Jack Nicklaus: The 'Golden Bear's' greatest victory -- 30 years on

    Story highlights

    • The 2016 Masters sees the 30th anniversary Jack Nicklaus' Augusta win
    • Jack Nicklaus, then 46, wins 18th and final major of career
    • His son -- Jack Nicklaus II -- was his caddie that day

    (CNN)As the ball edged towards the hole, the crowd's cheers grew louder.

    It stopped inches short, but allowed Jack Nicklaus to tap in for the clubhouse lead of nine-under par.
      And then the wait for the Green Jacket began, with Greg Norman and Seve Ballesteros storming up the back nine on seven-under.
      Victory was by no means secured but Nicklaus plucked his ball out of the hole, waved his hand and briefly took in the adulation of the hundreds of fans packed tightly around Augusta's 18th green.
      What followed is an enduring image for millions of golf fans around the world; Nicklaus embracing his son, and caddie that day, Jack Nicklaus II.
      Jack Nicklaus and his son embrace at Augusta in 1986.
      "I turned around and the crowd is just, you know, just embracing Jack Nicklaus for all the things that were going on today and in the past," Jack Nicklaus II told CNN as he looked back on the 30th anniversary of his father's last major win.
      "My dad, I expected him to be turned to the crowd and waving to them -- and there he was, looking just at me.
      "I always get emotional about, sorry ..." as a visibly choked up Nicklaus II breaks off briefly. "But, you know, he made me feel really important at that point.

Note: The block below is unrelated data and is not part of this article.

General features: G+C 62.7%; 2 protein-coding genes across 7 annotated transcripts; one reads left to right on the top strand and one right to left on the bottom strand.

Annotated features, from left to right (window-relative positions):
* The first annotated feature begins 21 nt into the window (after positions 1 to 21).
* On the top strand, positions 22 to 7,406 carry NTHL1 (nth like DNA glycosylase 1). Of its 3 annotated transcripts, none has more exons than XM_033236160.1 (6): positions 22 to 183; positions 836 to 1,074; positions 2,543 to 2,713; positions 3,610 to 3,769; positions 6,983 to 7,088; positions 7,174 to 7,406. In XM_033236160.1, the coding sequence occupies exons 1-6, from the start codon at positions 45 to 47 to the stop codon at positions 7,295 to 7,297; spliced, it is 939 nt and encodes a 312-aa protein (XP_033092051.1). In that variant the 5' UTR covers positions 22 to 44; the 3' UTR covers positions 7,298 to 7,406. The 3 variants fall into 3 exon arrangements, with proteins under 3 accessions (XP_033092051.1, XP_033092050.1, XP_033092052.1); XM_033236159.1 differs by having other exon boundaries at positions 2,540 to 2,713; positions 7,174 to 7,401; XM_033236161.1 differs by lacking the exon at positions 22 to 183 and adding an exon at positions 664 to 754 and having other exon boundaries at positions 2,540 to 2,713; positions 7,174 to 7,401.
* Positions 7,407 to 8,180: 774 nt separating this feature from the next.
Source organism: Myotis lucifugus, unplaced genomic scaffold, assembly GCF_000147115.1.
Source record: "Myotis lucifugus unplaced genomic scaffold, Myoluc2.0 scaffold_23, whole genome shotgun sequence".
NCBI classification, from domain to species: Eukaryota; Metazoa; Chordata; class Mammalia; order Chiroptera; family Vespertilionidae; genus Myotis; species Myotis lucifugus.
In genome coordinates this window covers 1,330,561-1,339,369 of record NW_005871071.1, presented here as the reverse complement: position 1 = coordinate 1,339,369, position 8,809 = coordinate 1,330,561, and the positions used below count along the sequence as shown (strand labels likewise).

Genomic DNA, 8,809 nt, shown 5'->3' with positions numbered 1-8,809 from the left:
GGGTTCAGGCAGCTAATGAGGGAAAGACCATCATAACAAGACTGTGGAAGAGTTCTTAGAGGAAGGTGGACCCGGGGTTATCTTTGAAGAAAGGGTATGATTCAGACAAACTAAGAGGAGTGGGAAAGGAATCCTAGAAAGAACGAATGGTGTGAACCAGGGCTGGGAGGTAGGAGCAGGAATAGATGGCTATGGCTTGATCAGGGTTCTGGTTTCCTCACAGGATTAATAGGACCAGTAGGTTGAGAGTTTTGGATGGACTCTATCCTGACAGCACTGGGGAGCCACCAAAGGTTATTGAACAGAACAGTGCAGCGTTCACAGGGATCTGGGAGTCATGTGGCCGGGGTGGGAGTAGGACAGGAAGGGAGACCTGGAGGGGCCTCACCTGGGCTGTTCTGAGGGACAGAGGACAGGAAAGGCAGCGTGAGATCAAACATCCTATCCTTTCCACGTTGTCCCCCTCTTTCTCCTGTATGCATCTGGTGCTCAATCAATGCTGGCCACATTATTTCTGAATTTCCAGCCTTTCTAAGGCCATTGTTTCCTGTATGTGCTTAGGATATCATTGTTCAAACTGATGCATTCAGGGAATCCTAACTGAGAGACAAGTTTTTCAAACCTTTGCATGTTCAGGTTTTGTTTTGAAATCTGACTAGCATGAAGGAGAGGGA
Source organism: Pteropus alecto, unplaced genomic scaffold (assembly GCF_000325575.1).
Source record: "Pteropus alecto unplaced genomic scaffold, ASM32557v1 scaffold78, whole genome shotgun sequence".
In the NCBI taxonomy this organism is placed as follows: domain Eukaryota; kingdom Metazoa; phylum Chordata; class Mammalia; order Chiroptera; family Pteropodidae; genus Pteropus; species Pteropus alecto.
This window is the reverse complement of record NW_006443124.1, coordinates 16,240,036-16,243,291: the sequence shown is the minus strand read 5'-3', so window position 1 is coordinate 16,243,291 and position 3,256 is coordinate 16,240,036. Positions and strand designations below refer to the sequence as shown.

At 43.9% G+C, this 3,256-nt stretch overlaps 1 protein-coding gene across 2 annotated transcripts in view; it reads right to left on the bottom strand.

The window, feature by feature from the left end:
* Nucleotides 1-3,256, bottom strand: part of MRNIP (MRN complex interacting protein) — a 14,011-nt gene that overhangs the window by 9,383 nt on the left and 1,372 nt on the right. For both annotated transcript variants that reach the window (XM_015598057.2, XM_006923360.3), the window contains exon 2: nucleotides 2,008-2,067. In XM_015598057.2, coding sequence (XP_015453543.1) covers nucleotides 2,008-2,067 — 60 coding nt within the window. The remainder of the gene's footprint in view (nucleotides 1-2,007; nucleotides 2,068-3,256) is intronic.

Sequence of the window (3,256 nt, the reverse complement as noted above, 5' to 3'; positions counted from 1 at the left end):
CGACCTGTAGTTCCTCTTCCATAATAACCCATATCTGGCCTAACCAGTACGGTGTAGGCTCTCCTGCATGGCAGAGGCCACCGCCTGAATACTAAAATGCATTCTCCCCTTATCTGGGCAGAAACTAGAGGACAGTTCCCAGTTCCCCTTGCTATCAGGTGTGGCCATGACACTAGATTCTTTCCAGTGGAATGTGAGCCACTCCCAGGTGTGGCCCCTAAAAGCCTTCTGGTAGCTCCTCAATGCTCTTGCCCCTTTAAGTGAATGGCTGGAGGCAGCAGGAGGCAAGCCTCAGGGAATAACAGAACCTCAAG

"It will always mean so much to me because I had his full attention -- I just walked towards him and his arms were out. It's an embrace I will always remember."
      The Golden Bear was 46 years old when he won a record sixth Masters, making him the oldest player ever to win the tournament. It was also the 18th and last major of his illustrious career.
      Earlier that sunny April Sunday, the Nicklaus father-son duo had stood on the fairway of the par 5 15th, four shots behind the leader, Ballesteros, and seemingly out of contention for the Green Jacket.
      What ensued was four-and-a-half holes of golf that would make their way into the annals of history.
      "There are so many great shots that he hit," Nicklaus II recalls of his father's final round at Augusta in 1986.
      "I never really listened to the sound of the four-iron that he hit into 15 for his second shot -- last night I dialed into that and it had an amazing sound.
      "It was so solid at impact. If you get a chance, go listen to that. It's an incredible sound."
      Nicklaus Snr. one-putted for eagle to take his score to seven-under par. Suddenly, he was just two shots off the lead.
      By the time he took his place at the 16th tee, Nicklaus had shot five-under through the previous seven holes.
      "I have to think about the shot he hit into the 16th, you know, where he almost holed it," Nicklaus II says of his father's near-perfect tee shot on the par three.